“If made the 51st state, the border area would rank last in access to health care, second in death rates due to hepatitis and third in deaths related to diabetes.”
Another project seeks to address the already severe and still increasing incidence of Type II diabetes. Southern AHEC began a Diabetes Prevention Initiative in 2003 that is similar to the home safety project in its efforts to build local capacity by training community residents to educate their peers.
Roger Garza, coordinator of the initiative, points out one vital reason for the initiative. “Of all children born in the year 2000, it is expected that about one third will get diabetes,” he says. The rising incidence of diabetes is especially alarming along the border, as studies have shown that many Native Americans and Hispanics have a genetic susceptibility to Type II diabetes.
As a community health strategy, Garza says, it is very important that we begin to teach children as early as possible about the need for physical activity, how to measure food portions and about good nutrition.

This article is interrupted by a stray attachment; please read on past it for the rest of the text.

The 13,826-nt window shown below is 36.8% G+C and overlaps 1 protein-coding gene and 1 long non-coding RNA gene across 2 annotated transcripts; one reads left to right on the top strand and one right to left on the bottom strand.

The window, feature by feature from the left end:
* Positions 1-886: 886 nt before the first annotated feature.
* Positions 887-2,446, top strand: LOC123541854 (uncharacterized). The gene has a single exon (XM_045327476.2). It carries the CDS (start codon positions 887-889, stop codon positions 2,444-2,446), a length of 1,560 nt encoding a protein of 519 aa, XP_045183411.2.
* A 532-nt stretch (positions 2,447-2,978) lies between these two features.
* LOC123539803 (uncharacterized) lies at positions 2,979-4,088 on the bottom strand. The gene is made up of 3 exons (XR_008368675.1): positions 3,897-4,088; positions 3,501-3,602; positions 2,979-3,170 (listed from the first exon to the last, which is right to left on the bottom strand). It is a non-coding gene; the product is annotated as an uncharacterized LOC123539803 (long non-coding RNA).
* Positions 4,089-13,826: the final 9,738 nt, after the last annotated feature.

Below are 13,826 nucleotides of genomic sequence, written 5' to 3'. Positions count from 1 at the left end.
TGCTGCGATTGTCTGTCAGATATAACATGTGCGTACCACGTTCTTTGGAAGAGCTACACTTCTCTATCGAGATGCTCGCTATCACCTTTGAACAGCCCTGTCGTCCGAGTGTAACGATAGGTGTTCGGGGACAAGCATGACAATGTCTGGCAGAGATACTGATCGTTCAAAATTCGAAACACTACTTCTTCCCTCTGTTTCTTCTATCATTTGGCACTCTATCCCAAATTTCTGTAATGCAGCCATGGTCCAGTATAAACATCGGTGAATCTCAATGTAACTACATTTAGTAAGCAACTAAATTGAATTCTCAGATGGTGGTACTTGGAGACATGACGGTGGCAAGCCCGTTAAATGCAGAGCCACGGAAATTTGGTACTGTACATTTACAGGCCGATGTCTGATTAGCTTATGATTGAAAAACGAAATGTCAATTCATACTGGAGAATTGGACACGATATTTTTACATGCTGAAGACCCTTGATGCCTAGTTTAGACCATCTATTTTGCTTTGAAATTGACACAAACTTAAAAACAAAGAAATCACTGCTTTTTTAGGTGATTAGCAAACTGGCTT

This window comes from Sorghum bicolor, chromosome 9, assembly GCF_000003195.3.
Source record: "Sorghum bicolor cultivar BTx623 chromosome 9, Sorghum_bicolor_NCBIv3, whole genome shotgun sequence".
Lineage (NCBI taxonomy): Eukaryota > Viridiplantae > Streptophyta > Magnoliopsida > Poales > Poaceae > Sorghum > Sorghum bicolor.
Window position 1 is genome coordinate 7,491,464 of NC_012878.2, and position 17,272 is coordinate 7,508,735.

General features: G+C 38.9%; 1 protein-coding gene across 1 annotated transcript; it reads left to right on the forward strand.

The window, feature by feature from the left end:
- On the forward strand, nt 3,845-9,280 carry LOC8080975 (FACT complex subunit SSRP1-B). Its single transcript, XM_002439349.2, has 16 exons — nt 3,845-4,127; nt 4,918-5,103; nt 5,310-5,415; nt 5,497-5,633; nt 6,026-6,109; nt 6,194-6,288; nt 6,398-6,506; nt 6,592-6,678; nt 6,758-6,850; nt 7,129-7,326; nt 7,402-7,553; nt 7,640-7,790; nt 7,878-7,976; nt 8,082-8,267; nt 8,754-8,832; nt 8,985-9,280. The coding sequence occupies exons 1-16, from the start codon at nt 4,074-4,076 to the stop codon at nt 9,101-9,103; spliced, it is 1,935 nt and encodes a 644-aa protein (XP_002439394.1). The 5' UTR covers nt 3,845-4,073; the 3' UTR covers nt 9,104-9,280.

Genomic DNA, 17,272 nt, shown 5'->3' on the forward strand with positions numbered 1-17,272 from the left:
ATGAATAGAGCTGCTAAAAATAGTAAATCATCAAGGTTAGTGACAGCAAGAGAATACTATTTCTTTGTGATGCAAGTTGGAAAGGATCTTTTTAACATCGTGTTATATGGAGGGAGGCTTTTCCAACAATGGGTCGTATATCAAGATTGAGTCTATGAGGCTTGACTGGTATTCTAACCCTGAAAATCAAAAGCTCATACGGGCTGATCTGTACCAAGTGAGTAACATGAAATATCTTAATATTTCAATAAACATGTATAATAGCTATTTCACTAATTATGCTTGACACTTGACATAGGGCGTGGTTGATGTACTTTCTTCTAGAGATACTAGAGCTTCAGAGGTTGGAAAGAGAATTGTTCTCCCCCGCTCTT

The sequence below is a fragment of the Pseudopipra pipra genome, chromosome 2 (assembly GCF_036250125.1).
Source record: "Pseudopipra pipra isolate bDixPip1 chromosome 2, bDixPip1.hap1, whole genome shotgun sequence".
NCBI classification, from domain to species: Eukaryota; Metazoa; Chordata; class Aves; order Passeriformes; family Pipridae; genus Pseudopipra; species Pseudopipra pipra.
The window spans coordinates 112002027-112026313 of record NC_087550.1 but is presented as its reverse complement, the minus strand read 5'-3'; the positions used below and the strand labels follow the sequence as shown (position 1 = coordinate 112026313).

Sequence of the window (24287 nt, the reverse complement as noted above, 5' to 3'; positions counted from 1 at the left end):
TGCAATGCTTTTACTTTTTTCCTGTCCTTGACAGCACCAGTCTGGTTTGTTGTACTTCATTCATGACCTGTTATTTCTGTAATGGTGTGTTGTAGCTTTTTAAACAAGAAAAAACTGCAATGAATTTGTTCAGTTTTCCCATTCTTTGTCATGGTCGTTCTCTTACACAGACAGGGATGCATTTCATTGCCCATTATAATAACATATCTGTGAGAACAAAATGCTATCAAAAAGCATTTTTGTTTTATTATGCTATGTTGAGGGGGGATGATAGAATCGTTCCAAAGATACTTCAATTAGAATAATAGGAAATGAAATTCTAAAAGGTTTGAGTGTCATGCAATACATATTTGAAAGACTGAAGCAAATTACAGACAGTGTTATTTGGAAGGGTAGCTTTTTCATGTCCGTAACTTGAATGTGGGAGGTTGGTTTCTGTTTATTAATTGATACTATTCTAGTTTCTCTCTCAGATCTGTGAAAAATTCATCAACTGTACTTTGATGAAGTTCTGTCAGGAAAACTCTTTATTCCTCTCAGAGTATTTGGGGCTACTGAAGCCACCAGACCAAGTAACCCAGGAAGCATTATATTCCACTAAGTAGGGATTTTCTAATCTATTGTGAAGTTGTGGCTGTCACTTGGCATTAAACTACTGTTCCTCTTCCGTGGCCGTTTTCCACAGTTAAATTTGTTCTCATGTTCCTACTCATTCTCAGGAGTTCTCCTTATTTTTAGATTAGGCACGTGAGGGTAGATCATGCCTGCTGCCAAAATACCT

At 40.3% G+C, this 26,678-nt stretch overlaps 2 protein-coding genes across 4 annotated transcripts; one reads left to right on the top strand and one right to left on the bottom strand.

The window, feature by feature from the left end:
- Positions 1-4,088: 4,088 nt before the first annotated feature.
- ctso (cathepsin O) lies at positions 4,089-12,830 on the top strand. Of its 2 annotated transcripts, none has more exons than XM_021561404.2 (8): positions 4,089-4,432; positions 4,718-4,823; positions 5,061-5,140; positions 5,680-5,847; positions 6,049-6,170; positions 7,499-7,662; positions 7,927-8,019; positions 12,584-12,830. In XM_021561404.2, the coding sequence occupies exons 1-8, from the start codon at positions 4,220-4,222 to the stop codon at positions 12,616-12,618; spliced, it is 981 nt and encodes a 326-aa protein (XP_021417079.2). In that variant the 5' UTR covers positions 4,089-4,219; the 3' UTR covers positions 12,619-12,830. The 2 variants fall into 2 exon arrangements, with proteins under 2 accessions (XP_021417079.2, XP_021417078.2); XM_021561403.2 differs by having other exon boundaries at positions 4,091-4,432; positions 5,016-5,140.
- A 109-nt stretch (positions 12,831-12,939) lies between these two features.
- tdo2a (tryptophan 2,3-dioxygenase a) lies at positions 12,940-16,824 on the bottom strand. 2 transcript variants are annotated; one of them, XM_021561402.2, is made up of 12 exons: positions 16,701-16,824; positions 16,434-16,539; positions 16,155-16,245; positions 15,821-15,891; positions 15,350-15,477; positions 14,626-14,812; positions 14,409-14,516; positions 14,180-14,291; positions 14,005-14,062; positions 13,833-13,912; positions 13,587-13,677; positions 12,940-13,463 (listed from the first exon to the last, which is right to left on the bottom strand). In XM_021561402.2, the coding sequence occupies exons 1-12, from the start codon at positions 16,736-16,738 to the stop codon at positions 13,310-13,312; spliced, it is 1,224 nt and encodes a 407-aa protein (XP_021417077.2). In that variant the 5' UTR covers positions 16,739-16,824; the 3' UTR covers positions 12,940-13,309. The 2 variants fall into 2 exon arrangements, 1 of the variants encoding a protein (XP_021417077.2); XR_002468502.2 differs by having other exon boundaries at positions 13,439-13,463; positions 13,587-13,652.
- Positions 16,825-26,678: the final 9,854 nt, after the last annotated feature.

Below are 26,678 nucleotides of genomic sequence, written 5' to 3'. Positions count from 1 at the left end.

In the Diabetes Prevention Initiative, a core group of bilingual trainers receives diabetes training, including information about the causes of diabetes and about obesity, nutrition and physical activity. This core group will then begin educating – individually and through workshops – others who will then become diabetes trainers in their own communities.
As these diabetes educators spread out into their own communities, Southern AHEC plans to work with area public high schools to give student peer educators similar kinds of diabetes training. These older students will, in turn, teach fourth and fifth graders about diabetes. As Garza says, “We’re teaching a community about diabetes. The trainers are talking to the parents and to community leaders. We want to encourage young children to teach their parents, and we’ve come full circle.”
Full circle, that is, because the hope is that communities will become more aware of the issues affecting their own health. “Diabetes is a community health issue,” Smith concludes. “Like the other health problems we face in these border communities, the best solution is prevention, starting with educating young people and working our way up to reach all community members.”